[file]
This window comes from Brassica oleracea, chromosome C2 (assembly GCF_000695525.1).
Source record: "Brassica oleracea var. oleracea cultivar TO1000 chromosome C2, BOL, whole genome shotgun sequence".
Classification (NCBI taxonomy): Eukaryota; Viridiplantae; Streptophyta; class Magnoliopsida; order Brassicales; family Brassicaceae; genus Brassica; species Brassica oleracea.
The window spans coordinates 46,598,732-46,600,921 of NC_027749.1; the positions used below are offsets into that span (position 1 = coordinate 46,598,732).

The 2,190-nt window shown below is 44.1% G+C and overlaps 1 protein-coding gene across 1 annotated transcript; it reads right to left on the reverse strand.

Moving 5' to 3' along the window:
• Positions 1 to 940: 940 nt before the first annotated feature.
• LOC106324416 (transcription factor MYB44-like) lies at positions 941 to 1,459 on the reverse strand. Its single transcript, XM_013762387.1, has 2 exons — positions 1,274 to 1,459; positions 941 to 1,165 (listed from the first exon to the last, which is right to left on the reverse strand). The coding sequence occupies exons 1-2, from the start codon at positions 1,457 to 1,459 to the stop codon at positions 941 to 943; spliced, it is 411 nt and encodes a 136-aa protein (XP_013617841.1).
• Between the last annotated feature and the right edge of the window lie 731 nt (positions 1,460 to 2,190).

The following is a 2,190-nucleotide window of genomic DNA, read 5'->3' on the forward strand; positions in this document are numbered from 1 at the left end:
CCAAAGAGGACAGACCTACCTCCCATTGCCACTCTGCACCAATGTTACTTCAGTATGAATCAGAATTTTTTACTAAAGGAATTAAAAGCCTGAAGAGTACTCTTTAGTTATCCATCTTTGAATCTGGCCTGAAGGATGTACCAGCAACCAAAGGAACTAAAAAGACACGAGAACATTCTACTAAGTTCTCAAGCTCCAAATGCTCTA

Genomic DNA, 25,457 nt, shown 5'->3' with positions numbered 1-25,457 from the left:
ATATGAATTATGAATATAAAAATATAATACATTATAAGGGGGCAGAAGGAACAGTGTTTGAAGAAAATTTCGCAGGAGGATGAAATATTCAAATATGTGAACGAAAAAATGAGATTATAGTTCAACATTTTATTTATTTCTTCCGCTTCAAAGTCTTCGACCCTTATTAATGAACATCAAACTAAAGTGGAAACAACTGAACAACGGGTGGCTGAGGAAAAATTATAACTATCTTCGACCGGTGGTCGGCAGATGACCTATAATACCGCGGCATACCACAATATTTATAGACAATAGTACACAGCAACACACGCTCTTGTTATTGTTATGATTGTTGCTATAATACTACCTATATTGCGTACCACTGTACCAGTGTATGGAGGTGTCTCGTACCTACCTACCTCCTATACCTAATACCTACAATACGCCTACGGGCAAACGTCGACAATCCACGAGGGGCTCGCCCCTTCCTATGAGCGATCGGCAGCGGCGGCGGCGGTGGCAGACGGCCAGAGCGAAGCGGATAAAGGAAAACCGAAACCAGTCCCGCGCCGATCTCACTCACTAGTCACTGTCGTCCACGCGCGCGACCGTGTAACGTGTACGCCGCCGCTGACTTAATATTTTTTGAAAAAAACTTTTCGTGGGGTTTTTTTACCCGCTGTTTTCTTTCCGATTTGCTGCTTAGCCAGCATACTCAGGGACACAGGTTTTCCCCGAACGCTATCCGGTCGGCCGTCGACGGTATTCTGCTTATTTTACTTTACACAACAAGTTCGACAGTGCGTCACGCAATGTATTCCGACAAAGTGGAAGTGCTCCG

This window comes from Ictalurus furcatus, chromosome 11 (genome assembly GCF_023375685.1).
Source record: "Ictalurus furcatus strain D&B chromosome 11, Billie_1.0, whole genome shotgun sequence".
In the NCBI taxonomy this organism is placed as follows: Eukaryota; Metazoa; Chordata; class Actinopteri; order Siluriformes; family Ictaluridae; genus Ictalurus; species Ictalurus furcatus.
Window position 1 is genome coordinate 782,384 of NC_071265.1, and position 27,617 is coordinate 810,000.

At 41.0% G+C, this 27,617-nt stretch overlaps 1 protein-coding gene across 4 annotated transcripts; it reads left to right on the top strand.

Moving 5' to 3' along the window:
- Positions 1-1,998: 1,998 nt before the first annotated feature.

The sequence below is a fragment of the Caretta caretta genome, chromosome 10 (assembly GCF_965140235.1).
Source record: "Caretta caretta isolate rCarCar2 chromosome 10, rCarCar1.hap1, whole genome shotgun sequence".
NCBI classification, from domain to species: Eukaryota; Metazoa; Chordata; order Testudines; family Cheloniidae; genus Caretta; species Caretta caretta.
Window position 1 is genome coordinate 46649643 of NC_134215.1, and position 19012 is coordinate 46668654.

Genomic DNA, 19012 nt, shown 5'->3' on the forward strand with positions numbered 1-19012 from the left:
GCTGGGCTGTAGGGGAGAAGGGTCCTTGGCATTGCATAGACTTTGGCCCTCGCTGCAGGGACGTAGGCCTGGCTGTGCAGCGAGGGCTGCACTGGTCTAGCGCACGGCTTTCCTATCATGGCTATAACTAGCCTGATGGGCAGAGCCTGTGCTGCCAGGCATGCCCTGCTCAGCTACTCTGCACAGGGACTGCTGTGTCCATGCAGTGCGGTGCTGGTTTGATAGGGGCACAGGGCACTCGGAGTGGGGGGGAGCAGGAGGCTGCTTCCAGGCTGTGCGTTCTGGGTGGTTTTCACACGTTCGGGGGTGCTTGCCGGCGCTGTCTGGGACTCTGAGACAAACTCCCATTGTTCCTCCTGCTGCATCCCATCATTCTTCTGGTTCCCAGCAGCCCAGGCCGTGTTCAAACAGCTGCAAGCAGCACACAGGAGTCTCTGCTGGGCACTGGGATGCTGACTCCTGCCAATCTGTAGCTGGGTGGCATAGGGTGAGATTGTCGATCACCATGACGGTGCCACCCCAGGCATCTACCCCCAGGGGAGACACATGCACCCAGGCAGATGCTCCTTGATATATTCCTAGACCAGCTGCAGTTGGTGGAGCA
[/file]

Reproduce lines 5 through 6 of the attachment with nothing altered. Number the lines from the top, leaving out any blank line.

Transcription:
The 2,190-nt window shown below is 44.1% G+C and overlaps 1 protein-coding gene across 1 annotated transcript; it reads right to left on the reverse strand.

Moving 5' to 3' along the window: